It’s a new day for the dogs and cats in Calvert

Local officials and family members attend ceremony at the Linda L. Kelley Animal Shelter in Prince Frederick.

Prince Frederick, MD - Tuesday, Oct. 9 marked another major milestone in the Calvert County legacy of Linda L. Kelley. Nearly 20 months after her death, the animal shelter Kelley had lobbied so passionately for was unveiled during a mid-afternoon ribbon cutting ceremony. The 12,910-square foot facility off Hallowing Point Road—the Linda L. Kelley Animal Shelter—will officially open in early November.

“We stayed the course, we stayed on schedule,” said Calvert Department of Public Safety Director Jackie Vaughan, who made mention of the complex’ numerous amenities. Many of the county’s stalwart animal advocates were wowed when they saw the finished product.

“It’s fantastic,” exclaimed Jean Radeacker as she and other animal organization members went from room to room to see what a state-of-the-art animal shelter looks like. The main building, which will serve as a headquarters for Calvert Animal Control Unit, includes rooms designated for “daycare,” “healthy holding/maternity,” and “behavioral evaluation.” There are also “cat condos” and “cat porches.” There are also designated rooms for stray dogs, dog quarantine, treatment, surgery and exams. Many of those areas will aid staff in adhering to the mandate of making the shelter a “no kill” facility. The routine euthanizing of unwanted domestic animals was always a bone of contention with dog and cat lovers at the Tri-County Animal Shelter. Calvert had been one of the three jurisdictions utilizing and funding the 58-year-old facility in Hughesville. Calvert officially secedes from the Tri-County Animal Shelter Nov. 1.

“It’s a great day,” said Huntingtown High School (HHS) business teacher Lynne Gillis, who accompanied 10 of her students to the ceremony. “This is where they [students] are going to be volunteering,” said Gillis, who supervises the HHS Humane Society Club.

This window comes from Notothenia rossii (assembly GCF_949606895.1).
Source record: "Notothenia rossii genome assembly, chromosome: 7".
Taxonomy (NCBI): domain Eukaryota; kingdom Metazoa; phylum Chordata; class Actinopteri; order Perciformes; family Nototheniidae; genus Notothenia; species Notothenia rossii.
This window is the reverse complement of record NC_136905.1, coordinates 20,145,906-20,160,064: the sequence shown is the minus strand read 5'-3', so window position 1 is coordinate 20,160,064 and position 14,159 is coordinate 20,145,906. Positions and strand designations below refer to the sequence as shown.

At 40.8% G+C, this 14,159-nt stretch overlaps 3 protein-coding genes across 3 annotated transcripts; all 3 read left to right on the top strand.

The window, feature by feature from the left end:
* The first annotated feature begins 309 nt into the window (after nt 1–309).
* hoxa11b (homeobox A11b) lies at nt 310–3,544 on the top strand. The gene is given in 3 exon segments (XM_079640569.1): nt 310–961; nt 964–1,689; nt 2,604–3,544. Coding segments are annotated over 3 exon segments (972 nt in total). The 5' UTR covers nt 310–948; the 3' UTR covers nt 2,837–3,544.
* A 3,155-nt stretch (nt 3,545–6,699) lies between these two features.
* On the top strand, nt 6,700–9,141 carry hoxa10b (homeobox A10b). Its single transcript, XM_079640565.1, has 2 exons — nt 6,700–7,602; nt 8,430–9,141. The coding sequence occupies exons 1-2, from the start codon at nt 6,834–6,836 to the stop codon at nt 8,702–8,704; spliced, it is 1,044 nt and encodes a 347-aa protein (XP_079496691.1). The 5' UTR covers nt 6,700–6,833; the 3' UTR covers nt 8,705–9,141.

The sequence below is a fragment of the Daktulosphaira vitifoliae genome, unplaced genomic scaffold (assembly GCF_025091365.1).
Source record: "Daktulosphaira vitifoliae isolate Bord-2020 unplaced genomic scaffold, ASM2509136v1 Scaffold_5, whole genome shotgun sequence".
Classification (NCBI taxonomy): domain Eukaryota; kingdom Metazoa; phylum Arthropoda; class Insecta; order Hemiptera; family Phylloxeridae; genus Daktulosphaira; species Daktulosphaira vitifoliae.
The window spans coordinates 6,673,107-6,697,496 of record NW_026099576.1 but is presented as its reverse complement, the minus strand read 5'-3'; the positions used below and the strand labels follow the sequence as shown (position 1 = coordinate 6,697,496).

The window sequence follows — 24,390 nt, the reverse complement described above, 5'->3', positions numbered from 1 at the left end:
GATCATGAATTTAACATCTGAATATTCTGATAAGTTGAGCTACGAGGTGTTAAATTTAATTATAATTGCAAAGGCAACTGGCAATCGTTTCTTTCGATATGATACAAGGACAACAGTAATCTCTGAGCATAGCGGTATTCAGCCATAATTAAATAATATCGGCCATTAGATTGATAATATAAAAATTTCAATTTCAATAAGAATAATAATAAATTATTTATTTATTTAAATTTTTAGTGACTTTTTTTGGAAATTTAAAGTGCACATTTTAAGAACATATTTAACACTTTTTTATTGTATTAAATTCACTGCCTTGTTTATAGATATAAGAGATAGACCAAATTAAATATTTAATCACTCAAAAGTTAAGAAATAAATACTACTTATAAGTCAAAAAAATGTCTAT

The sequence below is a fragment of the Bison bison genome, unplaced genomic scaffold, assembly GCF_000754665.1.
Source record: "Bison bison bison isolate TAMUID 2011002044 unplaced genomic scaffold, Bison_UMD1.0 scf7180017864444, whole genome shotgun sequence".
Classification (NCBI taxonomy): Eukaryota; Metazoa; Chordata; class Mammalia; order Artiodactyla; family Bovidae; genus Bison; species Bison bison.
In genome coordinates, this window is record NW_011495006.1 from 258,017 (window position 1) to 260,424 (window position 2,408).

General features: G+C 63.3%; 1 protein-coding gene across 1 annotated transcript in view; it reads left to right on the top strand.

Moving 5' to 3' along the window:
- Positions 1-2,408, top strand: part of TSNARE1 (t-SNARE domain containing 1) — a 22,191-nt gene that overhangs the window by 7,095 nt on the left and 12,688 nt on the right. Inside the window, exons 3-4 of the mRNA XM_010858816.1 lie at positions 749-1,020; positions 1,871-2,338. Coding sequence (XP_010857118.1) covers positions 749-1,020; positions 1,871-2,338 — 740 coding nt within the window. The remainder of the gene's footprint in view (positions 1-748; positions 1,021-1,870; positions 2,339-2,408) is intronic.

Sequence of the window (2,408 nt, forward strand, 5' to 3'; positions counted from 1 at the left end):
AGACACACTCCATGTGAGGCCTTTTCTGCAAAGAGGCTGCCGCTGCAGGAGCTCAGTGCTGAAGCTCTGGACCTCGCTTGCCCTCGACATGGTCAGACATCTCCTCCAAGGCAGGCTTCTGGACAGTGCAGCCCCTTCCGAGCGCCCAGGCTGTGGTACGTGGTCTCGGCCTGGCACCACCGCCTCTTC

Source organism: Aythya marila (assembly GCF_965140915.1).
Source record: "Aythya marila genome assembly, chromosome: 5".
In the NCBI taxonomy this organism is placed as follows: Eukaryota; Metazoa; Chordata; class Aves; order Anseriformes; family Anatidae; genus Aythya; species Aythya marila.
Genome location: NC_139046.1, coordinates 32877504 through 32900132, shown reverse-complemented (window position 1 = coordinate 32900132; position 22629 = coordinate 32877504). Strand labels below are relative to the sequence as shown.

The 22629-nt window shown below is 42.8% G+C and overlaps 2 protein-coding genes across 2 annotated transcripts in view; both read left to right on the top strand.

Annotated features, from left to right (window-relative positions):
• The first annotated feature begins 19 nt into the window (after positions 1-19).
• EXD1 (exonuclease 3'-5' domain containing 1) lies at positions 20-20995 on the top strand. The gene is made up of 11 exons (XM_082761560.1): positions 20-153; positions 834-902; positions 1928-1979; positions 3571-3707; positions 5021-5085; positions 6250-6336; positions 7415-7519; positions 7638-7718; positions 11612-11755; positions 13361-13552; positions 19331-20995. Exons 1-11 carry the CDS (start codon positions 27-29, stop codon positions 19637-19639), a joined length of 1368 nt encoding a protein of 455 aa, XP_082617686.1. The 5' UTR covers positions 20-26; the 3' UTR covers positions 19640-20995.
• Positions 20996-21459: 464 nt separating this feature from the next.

“Linda, more than most, understood that animals were truly a part of our everyday lives and it was those animals that brought great strength and comfort to many,” Calvert Commissioners’ President Evan K. Slaughenhoupt Jr. stated. “Linda’s vision, which we share, is that through this facility, we’ll humanely treat all animals. Only under the professional care of a veterinarian would a precious creature be relieved of terminal pain.”

Members of Kelley’s family—husband Tom and great grandson Trenton De Pompa—briefly addressed the audience. Delegate Jerry Clark, who served with Kelley for eight years on the Calvert Board of County Commissioners recalled meeting her for the first time when she was rescuing feral cats in Dunkirk. “She had respect for animals and human beings,” said Clark, noting, “not too many days go by that you don’t hear somebody talk about Linda Kelley.” Clark was one of the four state lawmakers Slaughenhoupt thanked for supporting the board’s request for bonding authority allowing the county to skirt the leasing of the facility from Marrick Properties and own the shelter outright.

Eric Bailey of Marrick Properties commended the commissioners for its “vision” and enthusiasm for a proposed “public-private partnership” that led to construction of the shelter and its ancillary facilities.

“When Rick Bailey of Marrick Properties approached Linda Kelley about the possibility of entering into a public/private partnership, which ultimately yielded this facility, I know Rick and his team viewed this as a win-win endeavor,” Slaughenhoupt stated. “Public/private partnerships are creative alliances formed between a government entity and private developers to achieve a common purpose, typically in a more cost-efficient, transparent and expeditious manner. The biggest winner is our taxpayers, who in the end, acquired a first-class facility.”

Vaughan also expressed confidence in Animal Shelter Division Chief Crystal Dowd, who was hired before ground was broken on the new facility in order to get ahead of the administrative curve. “Crystal’s done a fantastic job,” said Vaughan. “She is an excellent hire.”

In addition to the main building, the Linda L. Kelley Animal Shelter includes a 1,380-square-foot barn to house livestock. There is also a pavilion at the entrance where local volunteer organizations may gather for special events.

Contact Marty Madden at

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